Detroit wants nearly $2.5B to fix infrastructure, bridge digital divide and expand servicesFebruary 7, 2022
Feb. 7, 2022
From broadband to public lighting, longtime resident Cynthia Lowe has sought basic necessities in Detroit.
Depending on how much federal funding Detroit can persuade the state to funnel from President Joe Biden’s $1.2-trillion infrastructure law, the Barton-McFarland neighborhood resident said she wants more to go toward public lighting and efforts to prevent illegal dumping at sites primed for new industrial use. Those are on her wish list — city leaders are working on their own — as Detroiters wait on various federal dollars and eye the city’s biggest needs.
Lowe said she spent part of her career as a head storekeeper with the city’s public lighting department, where she placed orders for cables, lighting, underground wires and any materials needed. She said she has seen nearly every substation for the city, which at one point were “state of the art” but because the infrastructure was already old, it would eventually deteriorate due to a lack of funding and high costs to properly update them.
“We were still doing public lighting, cable splicing and electrical work back like they did 100 years ago … nobody would give the city money,” Lowe said of her time at the department between 1982 and 2005. “When they brought new electricians in … they had to retrain them on how to do things the ancient way.”
Although she said they may have come a long way since, another plight Detroiters struggle with is internet connectivity, an issue that Mayor Mike Duggan has addressed.
“The system is so bad that our internet was always going out, the TV was going out. And technicians just told me: ‘The city system, especially over here, it’s just so bad. Nobody has done any work over here.’ And it’s so expensive to do it. They’re not doing it. I had to switch over to another more expensive company,” Lowe said of her internet provider.
Duggan told the Free Press that between the new infrastructure law and American Rescue Plan Act funding, the city will look at whether it can run fiber-optic cables to “every house in Detroit to eliminate the digital divide,” a gap between those wh can afford reliable access to high-speed internet and updated hardware, and those who cannot. The city has already handed out laptops to low-income families in Detroit and made stipends available to reduce monthly internet bills. But it’s not enough, Duggan said.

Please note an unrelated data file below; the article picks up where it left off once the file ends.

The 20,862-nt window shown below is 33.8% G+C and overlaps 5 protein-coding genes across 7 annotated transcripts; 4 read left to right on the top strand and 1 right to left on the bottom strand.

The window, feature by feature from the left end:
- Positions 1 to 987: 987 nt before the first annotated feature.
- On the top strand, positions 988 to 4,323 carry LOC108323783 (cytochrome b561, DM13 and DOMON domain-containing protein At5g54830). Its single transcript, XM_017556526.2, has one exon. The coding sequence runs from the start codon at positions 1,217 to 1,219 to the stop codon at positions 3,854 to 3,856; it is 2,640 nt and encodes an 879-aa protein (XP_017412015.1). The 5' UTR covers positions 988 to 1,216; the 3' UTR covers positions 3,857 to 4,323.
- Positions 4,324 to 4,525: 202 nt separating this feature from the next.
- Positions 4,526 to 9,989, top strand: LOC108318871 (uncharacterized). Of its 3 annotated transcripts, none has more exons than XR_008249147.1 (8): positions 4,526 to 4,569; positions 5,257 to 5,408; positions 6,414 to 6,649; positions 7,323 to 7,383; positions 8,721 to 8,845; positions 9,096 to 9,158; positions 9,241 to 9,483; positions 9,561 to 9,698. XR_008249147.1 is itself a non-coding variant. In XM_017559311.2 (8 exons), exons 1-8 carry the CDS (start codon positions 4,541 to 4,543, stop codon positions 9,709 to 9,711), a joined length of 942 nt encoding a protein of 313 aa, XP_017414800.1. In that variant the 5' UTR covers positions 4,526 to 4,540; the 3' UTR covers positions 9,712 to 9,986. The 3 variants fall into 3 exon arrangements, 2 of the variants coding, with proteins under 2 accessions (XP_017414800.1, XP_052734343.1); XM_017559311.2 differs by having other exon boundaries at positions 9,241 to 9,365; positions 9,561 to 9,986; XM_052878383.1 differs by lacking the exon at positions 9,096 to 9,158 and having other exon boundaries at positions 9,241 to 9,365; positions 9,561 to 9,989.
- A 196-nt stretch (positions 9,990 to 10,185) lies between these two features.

“I expect us to be one of the first to do this. … We’re developing a plan right now … to run fiber to every single house in Detroit,” Duggan said. “We want to leave behind a city where every single house is wired for fiber. Our children can have the same kind of access to internet connectivity, the ability to do videos, the ability to develop games and software connected with teachers and other people. We’re going to be a national leader in eliminating the digital divide.”
The city has a long list of priorities, totaling nearly $2.5 billion needed to improve or expand on various projects and services. Officials say they are eyeing the billions of federal dollars pouring into the state to help finance these projects.
Detroit’s priority wish list
- $350 million to transform Interstate 375 into a boulevard.
- $100 million to clean up industrial land for redevelopments.
- $450 million to complete streetscaping initiatives along state trunk lines, including $88 million on Grand River Avenue, from Southfield Freeway to downtown, $100 million on city roads and $170 million on Gratiot Avenue from Eight Mile to downtown Detroit.
- $175 million to modernize electric infrastructure, which includes removing Public Lighting Department infrastructure, underground streetlight power lines.
- $25 million for expanding internet access.